I was startled anew when I put on a terrific new reissue of Niles recordings called The Boone-Tolliver Recordings, released by L-M Dupli-cation, the label run by Jeremy Barnes and Heather Trost of A Hawk and a Hacksaw. My ears are still adjusting to Niles's voice.
Niles was singing Appalachian folk songs on the road and in the studio decades before the late-50s folk revival, which gathered up regional artists, both black and white, and introduced them to the country at large (and in some cases the world). Niles hailed from Kentucky, but unlike other folk musicians from the state—Buell Kazee, Dick Burnett, Roscoe Holcomb—he studied at the Schola Cantorum and the Lyons Conservatory in France (both following a stint in the army) and composed an oratorio and a cantata.
His full-time musical career began in the 30s. In 1938 he performed at the White House, and the following year he began making records for RCA, usually interpreting tunes from the ballad collection of folklorist Dr. Francis J. Child or other love songs he heard and adapted during his travels. A conversation with Niles from 1957 appears in the opening chapter of And They All Sang: Adventures of An Eclectic Disc Jockey (New Press)—a collection of transcribed radio interviews conducted by Studs Terkel—and his eccentricity and erudition practically leap off the page. Discussing an earlier version of "The Little Mohee," which is on the new reissue, he says, "And I tell you, sir, it is something to behold. Not for juveniles. It's the same tune as 'On Top of Old Smoky.' The tune is an American invention. Our tunes are all our own. American, not English. The 'Mohee' is the variation of a Scottish story. It's a universal theme. Denmark, Norway, Finland, all the way into the Baltic states, into Hungary, Turkey, and finally into India. But the tunes are ours! Don't be deceived."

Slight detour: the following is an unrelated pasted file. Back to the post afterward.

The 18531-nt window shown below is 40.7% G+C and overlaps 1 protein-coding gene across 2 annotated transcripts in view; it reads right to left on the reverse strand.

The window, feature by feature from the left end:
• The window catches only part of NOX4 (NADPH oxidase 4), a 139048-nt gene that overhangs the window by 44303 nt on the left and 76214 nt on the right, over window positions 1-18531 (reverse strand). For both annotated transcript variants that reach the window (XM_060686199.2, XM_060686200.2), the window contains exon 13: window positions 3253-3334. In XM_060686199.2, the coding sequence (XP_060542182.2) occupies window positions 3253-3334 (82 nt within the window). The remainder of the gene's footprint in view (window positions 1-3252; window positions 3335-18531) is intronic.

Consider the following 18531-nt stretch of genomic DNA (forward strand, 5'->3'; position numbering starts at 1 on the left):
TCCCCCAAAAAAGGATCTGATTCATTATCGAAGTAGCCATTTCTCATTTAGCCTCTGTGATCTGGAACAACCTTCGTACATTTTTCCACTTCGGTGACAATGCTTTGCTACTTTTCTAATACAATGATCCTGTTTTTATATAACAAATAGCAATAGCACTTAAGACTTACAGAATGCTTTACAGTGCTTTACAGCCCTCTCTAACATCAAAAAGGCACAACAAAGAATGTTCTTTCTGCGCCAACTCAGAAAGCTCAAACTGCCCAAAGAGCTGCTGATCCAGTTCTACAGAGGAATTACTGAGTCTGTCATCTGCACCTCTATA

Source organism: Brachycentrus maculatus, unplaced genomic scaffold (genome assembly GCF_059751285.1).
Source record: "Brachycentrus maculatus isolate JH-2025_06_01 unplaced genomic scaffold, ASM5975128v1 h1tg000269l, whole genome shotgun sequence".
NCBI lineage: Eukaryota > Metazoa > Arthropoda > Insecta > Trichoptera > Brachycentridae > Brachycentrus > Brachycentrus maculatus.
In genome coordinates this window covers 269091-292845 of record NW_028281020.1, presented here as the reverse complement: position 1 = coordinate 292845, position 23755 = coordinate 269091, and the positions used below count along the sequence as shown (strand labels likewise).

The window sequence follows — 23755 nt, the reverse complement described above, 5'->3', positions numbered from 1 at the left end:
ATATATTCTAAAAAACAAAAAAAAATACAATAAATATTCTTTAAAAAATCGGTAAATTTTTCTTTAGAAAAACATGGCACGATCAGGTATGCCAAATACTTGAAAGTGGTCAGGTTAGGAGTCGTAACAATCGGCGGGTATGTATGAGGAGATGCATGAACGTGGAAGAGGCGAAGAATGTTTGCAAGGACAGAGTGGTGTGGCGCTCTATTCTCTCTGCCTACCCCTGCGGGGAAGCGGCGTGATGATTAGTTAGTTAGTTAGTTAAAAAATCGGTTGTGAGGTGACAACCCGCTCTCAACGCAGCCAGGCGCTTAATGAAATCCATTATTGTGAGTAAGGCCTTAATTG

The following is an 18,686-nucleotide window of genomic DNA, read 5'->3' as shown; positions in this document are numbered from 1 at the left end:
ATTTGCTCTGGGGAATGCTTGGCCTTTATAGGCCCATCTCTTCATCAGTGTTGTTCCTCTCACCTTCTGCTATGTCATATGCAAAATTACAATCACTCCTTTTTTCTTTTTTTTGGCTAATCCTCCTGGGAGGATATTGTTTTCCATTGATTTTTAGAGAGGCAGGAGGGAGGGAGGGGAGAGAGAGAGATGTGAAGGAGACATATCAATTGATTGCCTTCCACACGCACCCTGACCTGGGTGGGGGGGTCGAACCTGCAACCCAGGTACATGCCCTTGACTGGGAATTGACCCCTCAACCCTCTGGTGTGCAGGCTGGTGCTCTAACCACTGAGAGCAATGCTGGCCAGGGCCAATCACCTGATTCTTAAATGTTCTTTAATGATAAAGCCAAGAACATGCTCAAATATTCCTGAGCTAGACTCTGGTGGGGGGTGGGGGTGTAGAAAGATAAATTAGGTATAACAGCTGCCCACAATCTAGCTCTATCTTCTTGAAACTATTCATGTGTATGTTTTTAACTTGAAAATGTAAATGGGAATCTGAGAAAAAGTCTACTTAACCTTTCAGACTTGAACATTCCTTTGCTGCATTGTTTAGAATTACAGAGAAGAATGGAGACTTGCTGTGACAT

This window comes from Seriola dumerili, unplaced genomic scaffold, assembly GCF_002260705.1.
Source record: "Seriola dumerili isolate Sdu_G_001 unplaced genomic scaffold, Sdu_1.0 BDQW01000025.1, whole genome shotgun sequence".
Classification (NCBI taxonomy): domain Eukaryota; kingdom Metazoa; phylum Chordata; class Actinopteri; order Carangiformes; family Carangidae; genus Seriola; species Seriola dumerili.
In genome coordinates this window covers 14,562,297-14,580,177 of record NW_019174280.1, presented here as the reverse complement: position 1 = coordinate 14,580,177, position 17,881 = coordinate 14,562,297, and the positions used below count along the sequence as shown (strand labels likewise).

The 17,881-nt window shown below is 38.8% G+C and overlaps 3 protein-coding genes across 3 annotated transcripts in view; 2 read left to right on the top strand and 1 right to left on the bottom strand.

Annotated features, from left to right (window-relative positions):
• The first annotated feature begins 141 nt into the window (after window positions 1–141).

The tracks on The Boone-Tolliver Recordings were cut in 1952, when Niles decided to take matters into his own hands. He recorded the songs at his home in rural Boot Hill Farm, Kentucky, for release on his new Boone-Tolliver imprint. Poor distribution sank the enterprise after it released a pair of ten-inch records—which are both incredibly rare. He accompanies himself on one of the dulcimers he built, which he strummed like a guitar rather than striking with hammers or picks. According to the notes to Folk Balladeer, he constructed "more than 30 dulcimers during his life. Of these, only five were playable." The Boone-Tolliver Recordings features many familiar songs, including "The Cuckoo," "Barbary Ellen," and "Black Is the Color of My True Love's Hair," but it's a safe bet you've never heard them sung like this before. Below you can listen to "The Lass From the Low Country (Oh Sorrow)" and watch a video put together by L-M Dupli-cation using the audio of "I'm Goin' Away" and vintage footage from a Niles documentary.
John Jacob Niles, "The Lass From the Low Country (Oh Sorrow)"
The Wailers, Burnin' (Tuff Gong/Island)
Bebo Valdés, Bebo de Cuba (Calle 54)
Charlie Rich, It Ain't Gonna Be That Way: The Complete Smash Sessions (Ace)
Brian Eno, Ambient 1: Music for Airports (Virgin/Astralwerks)
Jason Kahn, Timelines Los Angeles (Creative Sources)